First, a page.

Wexler spent years traveling around the globe to witness and try to understand the religious and legal issues surrounding these and other practices. He writes in an easy conversational tone, very accessible to the lay reader. I quite enjoyed his “The Odd Clauses” about lesser known and debated clauses of the US Constitution, which could serve as a mini-civics lesson. This book was equally interesting. Ultimately, Wexler supports a collaborative effort between government and religious entities to help preserve the environment. He urges caution with an eye towards the unintentional consequences of regulatory action. As with so much of public policy addressing competing interests, it becomes a balancing act.

In Guatemala, the source of the vast majority of the world’s palm fronds, cooperatives have grown up to support the more costly and time consuming harvesting of the palms. EcoPalms might cost a Congregation $25 to $50 more a year, but mean all the difference to those in Central America doing their best to combat wholesale destruction of the rain forests. My own congregation is now using EcoPalm products and I am encouraging others I know to do the same.

I received a copy of this book from the publisher in return for an honest review. I am also a graduate of BUSL, although Prof. Wexler came well after I left and I have never met him. ( )
  michigantrumpet | Jan 24, 2017 |
This review was written for LibraryThing Early Reviewers.
I'm grateful to have received an Early Reviewer copy of this book in February 2016. The fact that it took me ten months to finish it sort of sums up my reaction. It deals with an interesting topic, named in the subtitle - how should public policy deal with situations where religious observance hurts the environment? - but my attention kept sliding away to other books on my pile, and I'm an environmentalist with a legal background.

For anyone interested in these issues, it is worth a read. My tepid reaction stems from two factors that may not bother other folks. First, in a number of the case studies, it is so clear that, while the religious practice certainly has an environmental impact, it is a proverbial drop in the bucket compared to other sources of pollution - factories, cars, patterns of infrastructure and land use. By the later chapters, Wexler explicitly acknowledges this, but returns to the argument that, nonetheless, the religious practices he considers do have impacts, even if they are relatively small. As a full time advocate, though, I found this unconvincing; my colleagues and I are constantly prioritizing time and resources to work on what we think are the worst threats. Poring over hard-to-solve but small problems is a legitimate choice for intellectual stimulation, but I kept finding myself asking, how much of an issue is this really? To be fair, some of the issues Wexler addresses are not small; he makes a strong case that the burning of joss paper and the release of large numbers of non-native animals both have major impacts in some places.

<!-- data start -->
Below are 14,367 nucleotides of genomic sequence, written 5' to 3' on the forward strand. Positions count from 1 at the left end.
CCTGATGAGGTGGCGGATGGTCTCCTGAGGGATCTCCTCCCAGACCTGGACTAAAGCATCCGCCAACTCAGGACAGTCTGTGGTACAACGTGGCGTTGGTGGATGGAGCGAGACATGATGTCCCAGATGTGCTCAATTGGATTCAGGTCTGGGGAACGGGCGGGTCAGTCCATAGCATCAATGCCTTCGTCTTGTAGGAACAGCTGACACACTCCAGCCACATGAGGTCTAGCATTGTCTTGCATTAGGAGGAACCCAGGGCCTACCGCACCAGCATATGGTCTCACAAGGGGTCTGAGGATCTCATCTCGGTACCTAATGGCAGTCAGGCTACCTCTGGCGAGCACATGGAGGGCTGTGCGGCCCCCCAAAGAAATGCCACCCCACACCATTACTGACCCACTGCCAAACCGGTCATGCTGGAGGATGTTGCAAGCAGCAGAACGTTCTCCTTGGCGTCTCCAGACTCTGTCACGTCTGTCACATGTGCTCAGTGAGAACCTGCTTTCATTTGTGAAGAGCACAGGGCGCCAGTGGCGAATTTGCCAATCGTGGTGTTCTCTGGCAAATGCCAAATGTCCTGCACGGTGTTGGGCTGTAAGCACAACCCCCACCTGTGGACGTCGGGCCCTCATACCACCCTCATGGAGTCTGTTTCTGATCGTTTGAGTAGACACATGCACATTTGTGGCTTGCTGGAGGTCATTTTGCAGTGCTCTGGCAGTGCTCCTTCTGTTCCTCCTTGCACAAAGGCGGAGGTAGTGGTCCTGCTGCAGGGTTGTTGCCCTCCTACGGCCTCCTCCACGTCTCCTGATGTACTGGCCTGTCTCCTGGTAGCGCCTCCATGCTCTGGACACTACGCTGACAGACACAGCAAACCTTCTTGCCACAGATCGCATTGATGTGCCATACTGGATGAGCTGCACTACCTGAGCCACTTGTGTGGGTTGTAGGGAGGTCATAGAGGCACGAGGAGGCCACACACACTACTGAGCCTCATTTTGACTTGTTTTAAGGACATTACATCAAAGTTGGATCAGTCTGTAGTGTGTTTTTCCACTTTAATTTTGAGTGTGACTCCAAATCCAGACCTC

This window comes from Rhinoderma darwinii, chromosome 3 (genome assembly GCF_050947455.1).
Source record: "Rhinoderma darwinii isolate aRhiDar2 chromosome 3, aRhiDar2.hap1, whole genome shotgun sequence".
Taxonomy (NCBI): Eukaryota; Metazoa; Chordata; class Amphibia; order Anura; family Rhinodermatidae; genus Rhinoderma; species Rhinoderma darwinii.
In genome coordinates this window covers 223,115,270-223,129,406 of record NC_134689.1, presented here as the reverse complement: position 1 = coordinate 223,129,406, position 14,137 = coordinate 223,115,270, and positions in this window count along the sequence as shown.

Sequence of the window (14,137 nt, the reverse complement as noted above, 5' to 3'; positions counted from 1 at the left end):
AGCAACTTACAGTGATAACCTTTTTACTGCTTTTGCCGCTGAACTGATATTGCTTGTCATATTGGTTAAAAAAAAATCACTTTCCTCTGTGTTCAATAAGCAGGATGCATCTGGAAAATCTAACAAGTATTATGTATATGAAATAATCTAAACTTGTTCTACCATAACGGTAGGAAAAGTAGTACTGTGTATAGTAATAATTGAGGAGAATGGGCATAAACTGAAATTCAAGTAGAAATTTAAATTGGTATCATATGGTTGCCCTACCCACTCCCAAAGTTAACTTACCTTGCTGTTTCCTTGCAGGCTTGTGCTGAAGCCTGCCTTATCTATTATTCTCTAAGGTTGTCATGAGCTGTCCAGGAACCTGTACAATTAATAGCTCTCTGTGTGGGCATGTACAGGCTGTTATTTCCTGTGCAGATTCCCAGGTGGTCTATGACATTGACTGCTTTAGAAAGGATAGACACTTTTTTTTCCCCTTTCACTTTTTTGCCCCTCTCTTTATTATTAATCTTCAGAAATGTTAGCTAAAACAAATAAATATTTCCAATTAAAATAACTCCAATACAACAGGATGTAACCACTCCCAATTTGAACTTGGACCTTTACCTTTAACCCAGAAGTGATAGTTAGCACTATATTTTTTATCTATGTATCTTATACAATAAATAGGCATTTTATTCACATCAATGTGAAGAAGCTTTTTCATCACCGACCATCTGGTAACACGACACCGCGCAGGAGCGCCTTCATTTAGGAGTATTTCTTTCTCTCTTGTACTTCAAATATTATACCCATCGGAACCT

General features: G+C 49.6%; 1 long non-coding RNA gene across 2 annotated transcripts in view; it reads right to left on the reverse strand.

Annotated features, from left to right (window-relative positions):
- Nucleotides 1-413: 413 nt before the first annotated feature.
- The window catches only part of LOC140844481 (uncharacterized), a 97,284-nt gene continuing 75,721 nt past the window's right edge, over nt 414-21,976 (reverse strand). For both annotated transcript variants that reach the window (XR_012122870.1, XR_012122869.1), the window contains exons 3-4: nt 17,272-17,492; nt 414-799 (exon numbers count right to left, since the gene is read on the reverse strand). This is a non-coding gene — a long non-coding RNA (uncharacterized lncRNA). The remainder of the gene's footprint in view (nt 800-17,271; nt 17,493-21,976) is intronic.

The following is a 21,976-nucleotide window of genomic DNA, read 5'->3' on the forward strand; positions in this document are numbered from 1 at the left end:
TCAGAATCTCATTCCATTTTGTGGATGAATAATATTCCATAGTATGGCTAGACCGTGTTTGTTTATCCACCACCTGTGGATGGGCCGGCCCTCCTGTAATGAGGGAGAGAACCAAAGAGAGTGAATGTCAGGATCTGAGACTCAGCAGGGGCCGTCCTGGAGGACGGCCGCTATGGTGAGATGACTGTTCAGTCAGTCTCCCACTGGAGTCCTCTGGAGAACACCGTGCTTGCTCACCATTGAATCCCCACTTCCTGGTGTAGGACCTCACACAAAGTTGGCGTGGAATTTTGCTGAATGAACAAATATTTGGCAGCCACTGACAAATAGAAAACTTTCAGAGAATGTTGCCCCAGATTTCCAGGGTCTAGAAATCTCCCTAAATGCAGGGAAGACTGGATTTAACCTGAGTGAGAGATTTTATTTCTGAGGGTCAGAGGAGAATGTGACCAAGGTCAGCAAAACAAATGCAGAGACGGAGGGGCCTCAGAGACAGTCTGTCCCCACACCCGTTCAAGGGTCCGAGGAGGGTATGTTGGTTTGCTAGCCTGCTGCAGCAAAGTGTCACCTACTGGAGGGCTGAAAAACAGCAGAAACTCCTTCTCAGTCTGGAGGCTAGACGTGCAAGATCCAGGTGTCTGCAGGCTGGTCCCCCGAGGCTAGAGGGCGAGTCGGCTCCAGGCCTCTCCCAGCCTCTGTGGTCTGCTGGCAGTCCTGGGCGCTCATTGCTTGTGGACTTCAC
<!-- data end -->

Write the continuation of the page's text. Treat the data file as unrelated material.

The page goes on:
The other part of the book that didn't really work for me was the humor. Wexler frequently seemed to be aiming for a "naive adventurer gets in over his head" vibe, a la Bill Bryson's A Walk in the Woods. For all I know, he may have hit the mark; I don't really get Bryson either. But the voice Wexler takes on to recount his travels felt pretty artificial to me, and a lot less interesting that he must be in real life, given his thoughtful insights when he lets himself really grapple with his subject.

There isn't much of an overarching lesson to draw from the book - just that these conflicts are messy and should be solved by striking a balance between freedom of religious expression and the need to contain harmful externalities. Don't read the book for that, but for the specifics of the various case studies, and perhaps as a spur to reflection on the impacts of our own practices and rituals. ( )
  bezoar44 | Jan 12, 2017 |
This review was written for LibraryThing Early Reviewers.